5. Edit Virtual Machine Settings
    • Instructions:
      1. Click on Network Adapter
      2. Click on the Bridged Radio button
      3. Click on the OK Button


  6. Play the BackTrack5R1 VM
    • Instructions:
      1. Click on the BackTrack5R1 VM
      2. Click on Play virtual machine


  7. Login to BackTrack
    • Instructions:
      1. Login: root
      2. Password: toor or <whatever you changed it to>.


  8. Bring up the GNOME
    • Instructions:
      1. Type startx


Section 2: Bring up a console terminal
  1. Start up a terminal window
    • Instructions:
      1. Click on the Terminal Window


  2. Obtain the IP Address
    • Instructions:
      1. ifconfig -a
    • Note(FYI):
      • My IP address
      • In your case, it will probably be different.


Section 3: Download
  1. Make a student directory
    • Instructions:
      1. cd /home/student
      2. mkdir -p perl_lessons/
      3. cd perl_lessons/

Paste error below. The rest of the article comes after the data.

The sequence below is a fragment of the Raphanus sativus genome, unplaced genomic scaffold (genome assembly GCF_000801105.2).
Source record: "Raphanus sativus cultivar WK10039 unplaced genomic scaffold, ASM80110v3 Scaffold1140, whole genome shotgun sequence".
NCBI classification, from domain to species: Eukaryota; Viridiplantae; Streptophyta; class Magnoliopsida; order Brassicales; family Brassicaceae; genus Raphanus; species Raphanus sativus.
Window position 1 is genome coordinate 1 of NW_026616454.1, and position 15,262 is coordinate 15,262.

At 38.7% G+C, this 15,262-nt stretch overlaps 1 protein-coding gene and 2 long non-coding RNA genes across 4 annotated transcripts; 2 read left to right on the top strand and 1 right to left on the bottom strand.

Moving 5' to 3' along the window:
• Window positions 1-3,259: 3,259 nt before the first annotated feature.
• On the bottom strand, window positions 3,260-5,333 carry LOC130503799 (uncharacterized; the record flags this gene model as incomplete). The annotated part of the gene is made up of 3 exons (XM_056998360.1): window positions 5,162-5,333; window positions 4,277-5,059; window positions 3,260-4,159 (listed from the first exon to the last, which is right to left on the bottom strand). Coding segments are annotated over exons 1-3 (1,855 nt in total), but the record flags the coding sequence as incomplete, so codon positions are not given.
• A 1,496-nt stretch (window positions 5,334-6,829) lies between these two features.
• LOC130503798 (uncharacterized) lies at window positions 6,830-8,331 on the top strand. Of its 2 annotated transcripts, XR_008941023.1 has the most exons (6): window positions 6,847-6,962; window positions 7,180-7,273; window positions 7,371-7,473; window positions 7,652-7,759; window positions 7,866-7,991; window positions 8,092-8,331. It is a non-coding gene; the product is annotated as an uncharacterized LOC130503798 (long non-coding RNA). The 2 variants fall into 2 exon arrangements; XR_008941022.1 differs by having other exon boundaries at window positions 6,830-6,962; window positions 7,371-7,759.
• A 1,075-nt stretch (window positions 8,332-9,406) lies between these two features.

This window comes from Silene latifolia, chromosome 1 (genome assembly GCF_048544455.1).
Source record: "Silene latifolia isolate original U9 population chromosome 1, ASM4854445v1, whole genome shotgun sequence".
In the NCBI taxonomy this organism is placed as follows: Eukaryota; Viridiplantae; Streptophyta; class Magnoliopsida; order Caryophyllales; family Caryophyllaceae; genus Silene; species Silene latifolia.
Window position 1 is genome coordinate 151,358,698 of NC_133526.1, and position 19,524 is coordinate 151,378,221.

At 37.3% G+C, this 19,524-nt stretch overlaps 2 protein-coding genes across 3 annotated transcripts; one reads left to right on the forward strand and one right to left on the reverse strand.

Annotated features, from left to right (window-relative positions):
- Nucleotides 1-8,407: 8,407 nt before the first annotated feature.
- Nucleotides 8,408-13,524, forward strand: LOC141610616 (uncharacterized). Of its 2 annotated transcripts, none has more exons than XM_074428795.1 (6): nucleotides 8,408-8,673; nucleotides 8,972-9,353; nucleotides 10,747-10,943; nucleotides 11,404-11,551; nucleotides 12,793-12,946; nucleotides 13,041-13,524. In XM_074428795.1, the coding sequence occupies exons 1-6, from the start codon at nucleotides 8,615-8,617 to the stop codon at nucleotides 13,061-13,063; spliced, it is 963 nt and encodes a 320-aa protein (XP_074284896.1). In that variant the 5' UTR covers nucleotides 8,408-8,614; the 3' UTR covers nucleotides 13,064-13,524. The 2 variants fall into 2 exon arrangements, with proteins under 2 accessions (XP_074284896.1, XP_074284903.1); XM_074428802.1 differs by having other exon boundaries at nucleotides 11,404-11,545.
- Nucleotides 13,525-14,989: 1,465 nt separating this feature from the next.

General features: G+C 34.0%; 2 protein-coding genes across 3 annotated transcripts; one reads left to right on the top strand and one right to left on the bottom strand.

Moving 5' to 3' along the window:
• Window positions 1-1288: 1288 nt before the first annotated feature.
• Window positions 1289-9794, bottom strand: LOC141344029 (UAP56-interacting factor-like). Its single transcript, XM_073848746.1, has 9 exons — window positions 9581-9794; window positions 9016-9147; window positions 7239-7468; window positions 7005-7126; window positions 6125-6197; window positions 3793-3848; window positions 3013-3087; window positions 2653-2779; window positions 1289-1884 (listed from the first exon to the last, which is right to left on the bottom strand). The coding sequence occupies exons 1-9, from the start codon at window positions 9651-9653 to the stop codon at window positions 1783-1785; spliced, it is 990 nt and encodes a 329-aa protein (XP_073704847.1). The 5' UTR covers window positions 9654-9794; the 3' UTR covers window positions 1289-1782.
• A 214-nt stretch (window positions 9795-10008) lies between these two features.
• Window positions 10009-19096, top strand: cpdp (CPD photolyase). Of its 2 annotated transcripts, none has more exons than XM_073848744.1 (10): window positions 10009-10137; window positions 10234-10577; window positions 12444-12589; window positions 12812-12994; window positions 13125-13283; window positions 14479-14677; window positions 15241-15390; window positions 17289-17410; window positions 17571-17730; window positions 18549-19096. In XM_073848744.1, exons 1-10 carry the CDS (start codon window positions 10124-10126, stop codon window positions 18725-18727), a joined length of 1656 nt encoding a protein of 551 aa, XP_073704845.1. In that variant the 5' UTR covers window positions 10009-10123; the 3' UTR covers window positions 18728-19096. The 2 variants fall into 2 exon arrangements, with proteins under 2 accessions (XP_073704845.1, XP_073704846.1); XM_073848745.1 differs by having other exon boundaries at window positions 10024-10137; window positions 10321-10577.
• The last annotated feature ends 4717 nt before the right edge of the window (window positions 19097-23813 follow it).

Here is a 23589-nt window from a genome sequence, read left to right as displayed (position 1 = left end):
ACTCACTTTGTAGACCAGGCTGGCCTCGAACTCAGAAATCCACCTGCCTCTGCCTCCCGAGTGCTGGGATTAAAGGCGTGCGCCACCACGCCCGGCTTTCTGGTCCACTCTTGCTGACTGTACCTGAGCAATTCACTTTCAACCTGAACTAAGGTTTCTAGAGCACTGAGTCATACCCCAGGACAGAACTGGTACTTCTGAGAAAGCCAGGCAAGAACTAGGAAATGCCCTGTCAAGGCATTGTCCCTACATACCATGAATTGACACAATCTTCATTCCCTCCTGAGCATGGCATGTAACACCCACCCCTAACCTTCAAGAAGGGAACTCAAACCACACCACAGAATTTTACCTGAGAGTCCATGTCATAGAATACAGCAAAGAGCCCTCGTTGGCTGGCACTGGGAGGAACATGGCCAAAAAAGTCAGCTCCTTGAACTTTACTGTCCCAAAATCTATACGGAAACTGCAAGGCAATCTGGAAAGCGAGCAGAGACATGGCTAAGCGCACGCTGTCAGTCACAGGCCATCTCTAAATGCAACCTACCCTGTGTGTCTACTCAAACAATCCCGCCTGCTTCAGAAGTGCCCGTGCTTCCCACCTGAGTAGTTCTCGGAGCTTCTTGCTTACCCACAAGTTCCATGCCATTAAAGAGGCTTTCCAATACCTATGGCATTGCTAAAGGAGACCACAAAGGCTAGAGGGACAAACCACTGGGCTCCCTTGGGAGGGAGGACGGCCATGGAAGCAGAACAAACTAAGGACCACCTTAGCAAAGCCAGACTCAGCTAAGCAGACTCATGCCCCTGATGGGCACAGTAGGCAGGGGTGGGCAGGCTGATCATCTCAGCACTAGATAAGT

2. Download
    • Instructions:
      1. wget
      2. mv
      3. chmod 700
      4. perl -c
      5. ./
      6. ls -l POLICY-A04.txt


Section 4: Analyze The Code
  1. SheBang Directive
    • Instructions:
      1. vi
      2. :set nu
      3. Press the <Enter> key
    • Note(FYI):
      • Line 1: #!/usr/bin/perl
        • #! - is called the SheBang Directive.  SheBang is an interpreter directive that tells Linux to load the following program.
        • /usr/bin/perl - is the Perl Interpreter.  SheBang tells the program loader to run the Perl Interpreter.
      • Line 4: chomp(my $PRINT = $ARGV[0]);